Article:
The Canada Border Services Agency (CBSA) has been chastised for failing to disclose the real cost of the ArriveCan app. As a consequence, the agency received the Code of Silence Award for Outstanding Achievement in Government Secrecy in 2022.
Initially, the CBSA anticipated that building the app would cost about $27 million. However, new disclosures indicate that the real cost was more than $54 million, about twice the initial estimate. It was also determined that the CBSA gave false information about the granted contracts for the app. Initially, they stated that five firms obtained contracts, but later papers indicated that 27 contracts involving 23 companies were awarded.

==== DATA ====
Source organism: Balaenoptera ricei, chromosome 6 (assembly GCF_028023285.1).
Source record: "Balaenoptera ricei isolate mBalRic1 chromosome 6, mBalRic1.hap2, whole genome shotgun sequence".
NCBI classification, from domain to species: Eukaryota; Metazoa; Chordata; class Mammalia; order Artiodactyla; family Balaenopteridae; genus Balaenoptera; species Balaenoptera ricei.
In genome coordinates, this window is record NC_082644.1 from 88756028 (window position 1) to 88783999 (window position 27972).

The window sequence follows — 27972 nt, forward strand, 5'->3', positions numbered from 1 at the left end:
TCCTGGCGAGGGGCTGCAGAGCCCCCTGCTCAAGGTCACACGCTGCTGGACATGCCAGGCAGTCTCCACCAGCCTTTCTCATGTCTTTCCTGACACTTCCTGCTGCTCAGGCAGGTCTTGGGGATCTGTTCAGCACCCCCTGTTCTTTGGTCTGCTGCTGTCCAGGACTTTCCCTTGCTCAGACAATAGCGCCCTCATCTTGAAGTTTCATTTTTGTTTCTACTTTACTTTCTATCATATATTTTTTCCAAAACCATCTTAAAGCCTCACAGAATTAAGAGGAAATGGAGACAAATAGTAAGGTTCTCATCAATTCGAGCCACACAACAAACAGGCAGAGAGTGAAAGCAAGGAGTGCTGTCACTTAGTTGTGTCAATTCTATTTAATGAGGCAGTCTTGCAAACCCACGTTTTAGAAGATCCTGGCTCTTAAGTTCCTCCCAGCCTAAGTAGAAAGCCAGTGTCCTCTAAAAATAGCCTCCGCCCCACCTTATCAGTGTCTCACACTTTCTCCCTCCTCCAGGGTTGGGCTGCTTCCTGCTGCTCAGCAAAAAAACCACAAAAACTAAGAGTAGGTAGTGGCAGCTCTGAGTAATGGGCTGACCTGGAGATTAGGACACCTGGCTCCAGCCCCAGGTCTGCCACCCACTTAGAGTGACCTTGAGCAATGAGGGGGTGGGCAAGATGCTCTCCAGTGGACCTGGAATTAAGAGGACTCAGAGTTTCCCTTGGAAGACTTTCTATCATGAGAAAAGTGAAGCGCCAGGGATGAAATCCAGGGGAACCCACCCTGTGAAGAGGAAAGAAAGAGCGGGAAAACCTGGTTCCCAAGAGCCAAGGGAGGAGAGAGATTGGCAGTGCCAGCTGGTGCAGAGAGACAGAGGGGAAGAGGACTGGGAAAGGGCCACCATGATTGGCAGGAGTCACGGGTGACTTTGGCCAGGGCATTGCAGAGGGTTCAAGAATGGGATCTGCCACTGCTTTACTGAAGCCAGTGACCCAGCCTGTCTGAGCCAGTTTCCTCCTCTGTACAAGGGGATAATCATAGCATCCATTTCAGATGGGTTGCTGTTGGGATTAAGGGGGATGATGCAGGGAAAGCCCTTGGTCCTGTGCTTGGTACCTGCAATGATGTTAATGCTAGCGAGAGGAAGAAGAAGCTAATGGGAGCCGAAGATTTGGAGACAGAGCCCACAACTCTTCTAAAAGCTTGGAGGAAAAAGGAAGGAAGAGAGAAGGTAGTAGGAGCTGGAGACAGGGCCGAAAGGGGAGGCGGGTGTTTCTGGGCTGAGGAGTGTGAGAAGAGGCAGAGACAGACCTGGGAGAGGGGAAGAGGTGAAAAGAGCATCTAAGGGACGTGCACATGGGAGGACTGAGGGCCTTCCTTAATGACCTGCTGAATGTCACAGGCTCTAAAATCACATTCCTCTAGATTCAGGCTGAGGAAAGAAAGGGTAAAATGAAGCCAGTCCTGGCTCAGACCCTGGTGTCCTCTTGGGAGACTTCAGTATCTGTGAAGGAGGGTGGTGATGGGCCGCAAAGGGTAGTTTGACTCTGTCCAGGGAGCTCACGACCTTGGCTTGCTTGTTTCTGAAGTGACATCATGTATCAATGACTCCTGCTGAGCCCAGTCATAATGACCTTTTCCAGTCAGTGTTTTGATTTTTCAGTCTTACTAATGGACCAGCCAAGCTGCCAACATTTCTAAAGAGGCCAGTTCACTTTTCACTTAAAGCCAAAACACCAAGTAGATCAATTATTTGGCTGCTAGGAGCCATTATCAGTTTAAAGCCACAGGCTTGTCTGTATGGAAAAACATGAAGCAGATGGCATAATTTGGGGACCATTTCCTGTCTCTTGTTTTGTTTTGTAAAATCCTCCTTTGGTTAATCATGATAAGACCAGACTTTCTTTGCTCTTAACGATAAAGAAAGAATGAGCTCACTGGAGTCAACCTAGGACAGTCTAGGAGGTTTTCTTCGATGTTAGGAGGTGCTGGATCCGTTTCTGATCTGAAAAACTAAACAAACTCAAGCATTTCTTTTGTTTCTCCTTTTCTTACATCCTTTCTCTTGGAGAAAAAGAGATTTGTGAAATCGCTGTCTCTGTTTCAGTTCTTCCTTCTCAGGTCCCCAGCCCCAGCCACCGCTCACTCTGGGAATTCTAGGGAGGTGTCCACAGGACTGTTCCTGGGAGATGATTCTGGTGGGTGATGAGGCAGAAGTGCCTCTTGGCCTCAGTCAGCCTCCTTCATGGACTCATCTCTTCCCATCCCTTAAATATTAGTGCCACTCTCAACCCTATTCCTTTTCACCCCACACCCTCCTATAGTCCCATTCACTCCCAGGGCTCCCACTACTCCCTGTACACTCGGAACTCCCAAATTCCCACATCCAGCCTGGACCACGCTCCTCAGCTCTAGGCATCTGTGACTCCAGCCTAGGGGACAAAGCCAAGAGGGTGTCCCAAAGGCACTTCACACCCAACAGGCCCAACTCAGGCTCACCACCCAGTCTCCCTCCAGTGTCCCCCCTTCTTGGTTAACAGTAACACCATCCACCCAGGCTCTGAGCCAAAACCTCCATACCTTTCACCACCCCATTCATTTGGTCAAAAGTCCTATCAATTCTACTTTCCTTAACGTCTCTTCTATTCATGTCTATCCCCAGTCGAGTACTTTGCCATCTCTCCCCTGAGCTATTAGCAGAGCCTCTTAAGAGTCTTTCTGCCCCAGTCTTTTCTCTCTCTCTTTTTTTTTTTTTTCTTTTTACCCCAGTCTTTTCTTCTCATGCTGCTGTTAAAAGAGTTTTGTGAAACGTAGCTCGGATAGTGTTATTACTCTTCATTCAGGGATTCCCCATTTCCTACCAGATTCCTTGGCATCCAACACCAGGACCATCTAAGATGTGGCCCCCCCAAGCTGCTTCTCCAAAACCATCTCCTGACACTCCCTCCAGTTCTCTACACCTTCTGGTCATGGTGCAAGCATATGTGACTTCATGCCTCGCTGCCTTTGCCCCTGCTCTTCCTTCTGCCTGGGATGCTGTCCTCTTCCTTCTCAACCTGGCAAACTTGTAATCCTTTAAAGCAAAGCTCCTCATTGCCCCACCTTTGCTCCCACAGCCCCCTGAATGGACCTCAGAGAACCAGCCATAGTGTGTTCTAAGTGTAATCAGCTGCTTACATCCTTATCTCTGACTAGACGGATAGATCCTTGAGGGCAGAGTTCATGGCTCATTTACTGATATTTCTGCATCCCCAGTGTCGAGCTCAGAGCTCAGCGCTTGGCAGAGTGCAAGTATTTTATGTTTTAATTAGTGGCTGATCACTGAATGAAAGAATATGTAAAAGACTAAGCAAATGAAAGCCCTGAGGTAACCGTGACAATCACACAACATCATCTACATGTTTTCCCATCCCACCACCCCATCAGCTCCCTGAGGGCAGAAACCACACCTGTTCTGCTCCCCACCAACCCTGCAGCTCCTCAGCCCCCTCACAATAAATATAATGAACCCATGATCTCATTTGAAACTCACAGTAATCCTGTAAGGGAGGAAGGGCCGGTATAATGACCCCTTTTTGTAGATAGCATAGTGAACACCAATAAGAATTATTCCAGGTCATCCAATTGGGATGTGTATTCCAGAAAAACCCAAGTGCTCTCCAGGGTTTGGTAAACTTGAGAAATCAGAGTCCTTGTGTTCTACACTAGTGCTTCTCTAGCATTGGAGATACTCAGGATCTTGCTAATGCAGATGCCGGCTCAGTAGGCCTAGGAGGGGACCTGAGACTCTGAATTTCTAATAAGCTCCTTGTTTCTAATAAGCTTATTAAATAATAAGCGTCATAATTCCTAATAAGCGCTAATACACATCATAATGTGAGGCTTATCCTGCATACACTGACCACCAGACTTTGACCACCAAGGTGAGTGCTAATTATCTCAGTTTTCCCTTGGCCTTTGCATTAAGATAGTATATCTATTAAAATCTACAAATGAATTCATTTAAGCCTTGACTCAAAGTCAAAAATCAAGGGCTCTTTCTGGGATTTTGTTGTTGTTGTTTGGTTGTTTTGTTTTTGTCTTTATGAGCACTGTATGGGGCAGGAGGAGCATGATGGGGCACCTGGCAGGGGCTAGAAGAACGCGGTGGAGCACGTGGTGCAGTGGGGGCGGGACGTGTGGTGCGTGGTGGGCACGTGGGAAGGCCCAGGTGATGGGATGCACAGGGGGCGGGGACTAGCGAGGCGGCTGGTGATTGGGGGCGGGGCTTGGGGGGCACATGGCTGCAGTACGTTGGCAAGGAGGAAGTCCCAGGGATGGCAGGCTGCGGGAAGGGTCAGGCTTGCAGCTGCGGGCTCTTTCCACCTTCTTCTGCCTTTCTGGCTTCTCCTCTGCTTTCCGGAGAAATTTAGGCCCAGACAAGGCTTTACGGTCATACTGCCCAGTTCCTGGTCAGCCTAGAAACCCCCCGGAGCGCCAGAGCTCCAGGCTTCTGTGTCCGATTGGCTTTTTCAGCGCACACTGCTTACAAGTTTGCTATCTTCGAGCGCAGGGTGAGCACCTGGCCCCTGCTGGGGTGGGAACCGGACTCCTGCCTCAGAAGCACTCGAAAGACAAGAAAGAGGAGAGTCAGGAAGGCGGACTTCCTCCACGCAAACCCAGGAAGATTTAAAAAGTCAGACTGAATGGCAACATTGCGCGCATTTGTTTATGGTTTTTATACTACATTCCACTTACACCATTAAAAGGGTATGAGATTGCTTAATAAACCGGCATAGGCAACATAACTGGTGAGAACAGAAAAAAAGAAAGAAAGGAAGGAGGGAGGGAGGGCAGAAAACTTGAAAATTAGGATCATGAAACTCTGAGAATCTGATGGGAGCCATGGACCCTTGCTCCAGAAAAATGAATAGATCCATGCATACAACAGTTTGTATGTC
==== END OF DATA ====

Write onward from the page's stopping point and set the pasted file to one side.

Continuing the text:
The contracts themselves lacked transparency, making tracking spending and ensuring sufficient monitoring impossible. In one case, a business called ThinkOn was fraudulently stated to have obtained a $1.2 million contract, further undermining public faith in the CBSA’s conduct.
Furthermore, the CBSA missed many deadlines for disclosing outsourced invoices, compounding the lack of openness around the ArriveCan app project. Failure to comply with disclosure standards reflects a lack of commitment to transparency and accountability.
The Trans Mountain Corporation and the Department of Fisheries and Oceans (DFO) received dishonorable mentions in the Code of Silence Awards, which attempt to expose government organizations that suppress information from the public.
The sources for this piece include an article in Newswire.